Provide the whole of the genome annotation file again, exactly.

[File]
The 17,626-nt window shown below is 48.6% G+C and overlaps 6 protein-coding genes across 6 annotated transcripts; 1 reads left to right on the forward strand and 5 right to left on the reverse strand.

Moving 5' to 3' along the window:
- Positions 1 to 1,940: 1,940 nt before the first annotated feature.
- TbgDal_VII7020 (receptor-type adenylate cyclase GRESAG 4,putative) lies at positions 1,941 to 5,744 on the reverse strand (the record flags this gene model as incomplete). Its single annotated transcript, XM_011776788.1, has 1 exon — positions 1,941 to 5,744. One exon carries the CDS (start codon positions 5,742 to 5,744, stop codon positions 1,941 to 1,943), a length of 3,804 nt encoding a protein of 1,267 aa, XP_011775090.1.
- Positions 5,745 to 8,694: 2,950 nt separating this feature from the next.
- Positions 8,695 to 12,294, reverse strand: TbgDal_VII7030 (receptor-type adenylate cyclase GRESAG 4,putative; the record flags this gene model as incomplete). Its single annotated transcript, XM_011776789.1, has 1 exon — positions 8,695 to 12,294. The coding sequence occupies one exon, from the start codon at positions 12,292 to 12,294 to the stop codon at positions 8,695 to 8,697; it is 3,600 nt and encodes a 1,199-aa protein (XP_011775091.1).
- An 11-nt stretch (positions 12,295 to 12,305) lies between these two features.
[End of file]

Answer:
The 17,626-nt window shown below is 48.6% G+C and overlaps 6 protein-coding genes across 6 annotated transcripts; 1 reads left to right on the forward strand and 5 right to left on the reverse strand.

Moving 5' to 3' along the window:
- Positions 1 to 1,940: 1,940 nt before the first annotated feature.
- TbgDal_VII7020 (receptor-type adenylate cyclase GRESAG 4,putative) lies at positions 1,941 to 5,744 on the reverse strand (the record flags this gene model as incomplete). Its single annotated transcript, XM_011776788.1, has 1 exon — positions 1,941 to 5,744. One exon carries the CDS (start codon positions 5,742 to 5,744, stop codon positions 1,941 to 1,943), a length of 3,804 nt encoding a protein of 1,267 aa, XP_011775090.1.
- Positions 5,745 to 8,694: 2,950 nt separating this feature from the next.
- Positions 8,695 to 12,294, reverse strand: TbgDal_VII7030 (receptor-type adenylate cyclase GRESAG 4,putative; the record flags this gene model as incomplete). Its single annotated transcript, XM_011776789.1, has 1 exon — positions 8,695 to 12,294. The coding sequence occupies one exon, from the start codon at positions 12,292 to 12,294 to the stop codon at positions 8,695 to 8,697; it is 3,600 nt and encodes a 1,199-aa protein (XP_011775091.1).
- An 11-nt stretch (positions 12,295 to 12,305) lies between these two features.